Students identify or are matched with their clinical dissertation chair at the end of the spring semester of their first year and begin formal clinical dissertation development work in the fall of the second year. Students are expected to defend and complete their dissertation by the end of their third year, before the commencement of full-time internship training. Once begun, continuous enrollment in dissertation or dissertation extension courses is required, up to and including the semester in which the final dissertation is accepted for submission to the ProQuest Electronic Theses & Dissertations database. Students who do not complete their clinical dissertations by the end of the required dissertation course sequence will be required to enroll in dissertation extension.
Minimum Levels of Achievement
Students are expected to meet or exceed established minimum levels of achievement (MLAs) in their coursework, field training evaluations, and dissertation work.
Field Training Evaluation/MLAs
Students receive mid-year and final evaluations of their clinical performance from their primary supervisor. Evaluations are submitted to and reviewed by the Office of Professional Training and the student’s faculty advisor.
To receive credit for successful completion of a field training placement, students’ evaluation scores must meet or exceed the MLAs that are appropriate for their level of training.
If a student fails to attain an MLA for one or more competencies on a mid-year or final evaluation, he or she may be required to complete remediation to demonstrate achievement of competency. Required remediation varies by the severity of the student’s difficulties and may include repeating a training year. Occasionally, students are dismissed from the program for egregious unethical or unprofessional behavior or for not completing required remediation and attaining required MLAs.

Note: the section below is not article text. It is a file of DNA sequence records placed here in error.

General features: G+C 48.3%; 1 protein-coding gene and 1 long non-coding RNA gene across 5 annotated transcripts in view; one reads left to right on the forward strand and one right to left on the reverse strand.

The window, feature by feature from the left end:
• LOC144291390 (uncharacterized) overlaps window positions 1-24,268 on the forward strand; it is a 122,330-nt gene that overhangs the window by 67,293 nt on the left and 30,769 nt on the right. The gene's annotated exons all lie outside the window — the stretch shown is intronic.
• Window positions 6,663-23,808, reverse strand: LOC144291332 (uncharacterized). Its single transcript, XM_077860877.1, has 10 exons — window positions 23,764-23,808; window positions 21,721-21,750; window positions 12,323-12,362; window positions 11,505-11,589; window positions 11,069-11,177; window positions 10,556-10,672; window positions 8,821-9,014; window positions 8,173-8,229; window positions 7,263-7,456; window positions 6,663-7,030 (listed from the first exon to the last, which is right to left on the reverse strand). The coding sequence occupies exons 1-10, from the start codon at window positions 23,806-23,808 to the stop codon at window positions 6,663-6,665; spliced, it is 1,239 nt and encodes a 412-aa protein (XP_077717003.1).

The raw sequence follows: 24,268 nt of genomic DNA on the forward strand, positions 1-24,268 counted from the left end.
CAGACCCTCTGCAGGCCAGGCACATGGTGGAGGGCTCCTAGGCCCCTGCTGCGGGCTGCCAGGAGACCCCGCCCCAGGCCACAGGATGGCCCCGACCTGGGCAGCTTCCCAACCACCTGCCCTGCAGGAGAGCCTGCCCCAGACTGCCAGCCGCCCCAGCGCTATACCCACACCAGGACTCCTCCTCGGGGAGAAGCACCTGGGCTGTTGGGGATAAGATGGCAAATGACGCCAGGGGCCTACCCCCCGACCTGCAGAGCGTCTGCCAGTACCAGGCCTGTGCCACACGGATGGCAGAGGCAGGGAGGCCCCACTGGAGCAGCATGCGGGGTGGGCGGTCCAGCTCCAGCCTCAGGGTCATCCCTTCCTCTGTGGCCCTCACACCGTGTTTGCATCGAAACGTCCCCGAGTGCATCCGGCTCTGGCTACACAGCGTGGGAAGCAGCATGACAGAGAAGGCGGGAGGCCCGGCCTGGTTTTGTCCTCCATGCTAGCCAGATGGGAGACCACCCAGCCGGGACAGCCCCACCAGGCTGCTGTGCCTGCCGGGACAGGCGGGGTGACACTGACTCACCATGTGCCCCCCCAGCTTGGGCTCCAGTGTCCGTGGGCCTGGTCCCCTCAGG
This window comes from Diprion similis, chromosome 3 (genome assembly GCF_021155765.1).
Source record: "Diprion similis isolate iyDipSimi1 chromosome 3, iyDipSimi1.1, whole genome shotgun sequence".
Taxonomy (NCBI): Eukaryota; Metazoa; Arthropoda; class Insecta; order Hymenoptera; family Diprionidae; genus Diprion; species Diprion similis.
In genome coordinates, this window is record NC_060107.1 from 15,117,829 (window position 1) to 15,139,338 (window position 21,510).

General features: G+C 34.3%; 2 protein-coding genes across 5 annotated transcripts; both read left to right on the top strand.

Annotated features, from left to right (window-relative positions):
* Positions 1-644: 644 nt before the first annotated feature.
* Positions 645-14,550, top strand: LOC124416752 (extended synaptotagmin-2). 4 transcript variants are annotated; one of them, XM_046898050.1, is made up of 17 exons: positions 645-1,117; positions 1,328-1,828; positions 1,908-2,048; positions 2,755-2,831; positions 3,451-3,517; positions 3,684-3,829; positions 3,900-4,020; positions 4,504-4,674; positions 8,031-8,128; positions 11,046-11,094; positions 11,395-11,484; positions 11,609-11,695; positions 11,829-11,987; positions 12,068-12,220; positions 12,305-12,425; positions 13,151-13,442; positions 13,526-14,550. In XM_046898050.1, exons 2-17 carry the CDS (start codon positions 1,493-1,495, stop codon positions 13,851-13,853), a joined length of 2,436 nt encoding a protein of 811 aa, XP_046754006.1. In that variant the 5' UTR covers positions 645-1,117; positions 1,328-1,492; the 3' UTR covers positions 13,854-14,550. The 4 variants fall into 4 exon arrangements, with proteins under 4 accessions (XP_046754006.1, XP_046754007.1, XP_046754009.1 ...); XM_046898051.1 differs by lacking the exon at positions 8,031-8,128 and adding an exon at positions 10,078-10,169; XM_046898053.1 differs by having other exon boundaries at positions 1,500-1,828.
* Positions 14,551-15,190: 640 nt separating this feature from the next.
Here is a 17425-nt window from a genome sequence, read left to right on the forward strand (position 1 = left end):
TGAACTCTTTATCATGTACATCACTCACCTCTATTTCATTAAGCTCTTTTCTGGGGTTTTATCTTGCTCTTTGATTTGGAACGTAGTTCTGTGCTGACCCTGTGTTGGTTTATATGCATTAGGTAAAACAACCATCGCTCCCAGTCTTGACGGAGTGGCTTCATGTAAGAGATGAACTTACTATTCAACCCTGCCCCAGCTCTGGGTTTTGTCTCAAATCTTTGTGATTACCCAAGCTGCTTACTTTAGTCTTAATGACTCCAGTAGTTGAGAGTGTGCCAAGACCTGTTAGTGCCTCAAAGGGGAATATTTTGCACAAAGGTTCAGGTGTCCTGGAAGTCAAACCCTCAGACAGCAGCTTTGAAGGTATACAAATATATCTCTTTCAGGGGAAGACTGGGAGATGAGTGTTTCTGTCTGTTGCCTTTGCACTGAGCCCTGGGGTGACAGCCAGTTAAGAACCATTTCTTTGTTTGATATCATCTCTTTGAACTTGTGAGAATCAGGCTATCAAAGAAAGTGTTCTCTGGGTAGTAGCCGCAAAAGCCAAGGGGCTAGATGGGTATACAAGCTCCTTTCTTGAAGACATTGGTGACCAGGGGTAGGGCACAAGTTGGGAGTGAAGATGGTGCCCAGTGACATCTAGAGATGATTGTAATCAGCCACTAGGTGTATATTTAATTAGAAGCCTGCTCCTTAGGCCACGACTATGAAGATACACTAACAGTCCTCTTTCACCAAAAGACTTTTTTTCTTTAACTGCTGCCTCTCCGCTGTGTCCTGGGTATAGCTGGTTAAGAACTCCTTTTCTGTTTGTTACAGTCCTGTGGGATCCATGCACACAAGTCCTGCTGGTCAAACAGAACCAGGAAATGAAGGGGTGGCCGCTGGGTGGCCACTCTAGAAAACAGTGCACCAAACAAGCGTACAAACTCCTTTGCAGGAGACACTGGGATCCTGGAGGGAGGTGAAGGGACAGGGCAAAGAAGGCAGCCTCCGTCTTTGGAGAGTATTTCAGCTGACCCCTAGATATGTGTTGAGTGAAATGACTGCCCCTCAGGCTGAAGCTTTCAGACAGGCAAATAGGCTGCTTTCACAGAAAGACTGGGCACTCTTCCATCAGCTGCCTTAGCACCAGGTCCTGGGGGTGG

Acquisition of competencies related to dissertation development and completion are formally evaluated by the dissertation chair and committee members at the proposal and final oral defense stages. Students must earn scores of 3 (“Meets expectations”) on proposal and final oral defense evaluation forms to demonstrate competency. Students who earn scores of 2 (“Partially meets expectations”) are required to complete remediation prior to proceeding with dissertation development/completion. Students who earn scores of 1 (“Does not meet expectations”) are required to complete significant remediation before scheduling another proposal/final oral defense meeting. Students unable to meet minimum levels of achievement related to dissertation development/completion may be terminated from the program.
Total Credit Units: 120
Total Core Credit Units: 108
Total Elective Credit Units: 12
Total Concentration Credit Units: Varies
Writing Proficiency Assessment
Please refer to the Writing Proficiency Assessment requirement in the Academic Policies section for more information.
Students are required to pass three comprehensive exams during their time in the program:
- The Assessment Comprehensive Exam (administered at the end of the first-year spring semester) assesses student competencies in test measurement, ethical and cultural considerations in assessment, basic diagnostic skills, and integration and interpretation of test data to inform possible diagnoses and treatment planning. A score of 80% or higher is required to pass this exam.
- The Research Comprehensive Exam (administered at the end of the second-year fall semester) assesses basic competency in research design and statistical concepts, as well as the ability to critically review empirical literature. A score of 80% or higher is required to pass this exam.